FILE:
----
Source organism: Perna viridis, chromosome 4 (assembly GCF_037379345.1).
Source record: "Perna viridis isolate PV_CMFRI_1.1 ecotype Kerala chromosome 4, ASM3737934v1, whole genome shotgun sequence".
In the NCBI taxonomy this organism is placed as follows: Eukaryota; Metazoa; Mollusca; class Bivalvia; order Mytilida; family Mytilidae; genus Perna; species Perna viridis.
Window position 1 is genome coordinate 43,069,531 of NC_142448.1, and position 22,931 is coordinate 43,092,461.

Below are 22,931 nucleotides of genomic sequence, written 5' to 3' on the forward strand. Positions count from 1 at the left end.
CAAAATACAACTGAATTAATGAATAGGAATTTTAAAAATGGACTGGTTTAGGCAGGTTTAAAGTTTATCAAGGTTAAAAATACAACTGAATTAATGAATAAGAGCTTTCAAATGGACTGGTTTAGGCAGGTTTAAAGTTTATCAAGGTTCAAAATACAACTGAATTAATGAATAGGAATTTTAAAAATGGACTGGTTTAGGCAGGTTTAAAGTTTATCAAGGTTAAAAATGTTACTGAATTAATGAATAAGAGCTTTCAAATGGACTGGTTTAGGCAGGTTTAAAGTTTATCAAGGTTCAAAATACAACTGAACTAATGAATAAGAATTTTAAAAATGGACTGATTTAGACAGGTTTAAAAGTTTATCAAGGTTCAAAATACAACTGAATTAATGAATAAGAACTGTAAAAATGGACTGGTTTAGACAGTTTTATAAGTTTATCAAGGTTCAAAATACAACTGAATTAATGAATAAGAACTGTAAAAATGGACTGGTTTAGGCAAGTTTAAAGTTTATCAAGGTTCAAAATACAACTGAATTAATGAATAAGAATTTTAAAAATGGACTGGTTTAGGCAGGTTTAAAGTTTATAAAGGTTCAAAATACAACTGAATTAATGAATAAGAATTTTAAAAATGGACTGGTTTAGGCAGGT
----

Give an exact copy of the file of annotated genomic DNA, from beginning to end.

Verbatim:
Source organism: Perna viridis, chromosome 4 (assembly GCF_037379345.1).
Source record: "Perna viridis isolate PV_CMFRI_1.1 ecotype Kerala chromosome 4, ASM3737934v1, whole genome shotgun sequence".
In the NCBI taxonomy this organism is placed as follows: Eukaryota; Metazoa; Mollusca; class Bivalvia; order Mytilida; family Mytilidae; genus Perna; species Perna viridis.
Window position 1 is genome coordinate 43,069,531 of NC_142448.1, and position 22,931 is coordinate 43,092,461.

Below are 22,931 nucleotides of genomic sequence, written 5' to 3' on the forward strand. Positions count from 1 at the left end.
CAAAATACAACTGAATTAATGAATAGGAATTTTAAAAATGGACTGGTTTAGGCAGGTTTAAAGTTTATCAAGGTTAAAAATACAACTGAATTAATGAATAAGAGCTTTCAAATGGACTGGTTTAGGCAGGTTTAAAGTTTATCAAGGTTCAAAATACAACTGAATTAATGAATAGGAATTTTAAAAATGGACTGGTTTAGGCAGGTTTAAAGTTTATCAAGGTTAAAAATGTTACTGAATTAATGAATAAGAGCTTTCAAATGGACTGGTTTAGGCAGGTTTAAAGTTTATCAAGGTTCAAAATACAACTGAACTAATGAATAAGAATTTTAAAAATGGACTGATTTAGACAGGTTTAAAAGTTTATCAAGGTTCAAAATACAACTGAATTAATGAATAAGAACTGTAAAAATGGACTGGTTTAGACAGTTTTATAAGTTTATCAAGGTTCAAAATACAACTGAATTAATGAATAAGAACTGTAAAAATGGACTGGTTTAGGCAAGTTTAAAGTTTATCAAGGTTCAAAATACAACTGAATTAATGAATAAGAATTTTAAAAATGGACTGGTTTAGGCAGGTTTAAAGTTTATAAAGGTTCAAAATACAACTGAATTAATGAATAAGAATTTTAAAAATGGACTGGTTTAGGCAGGT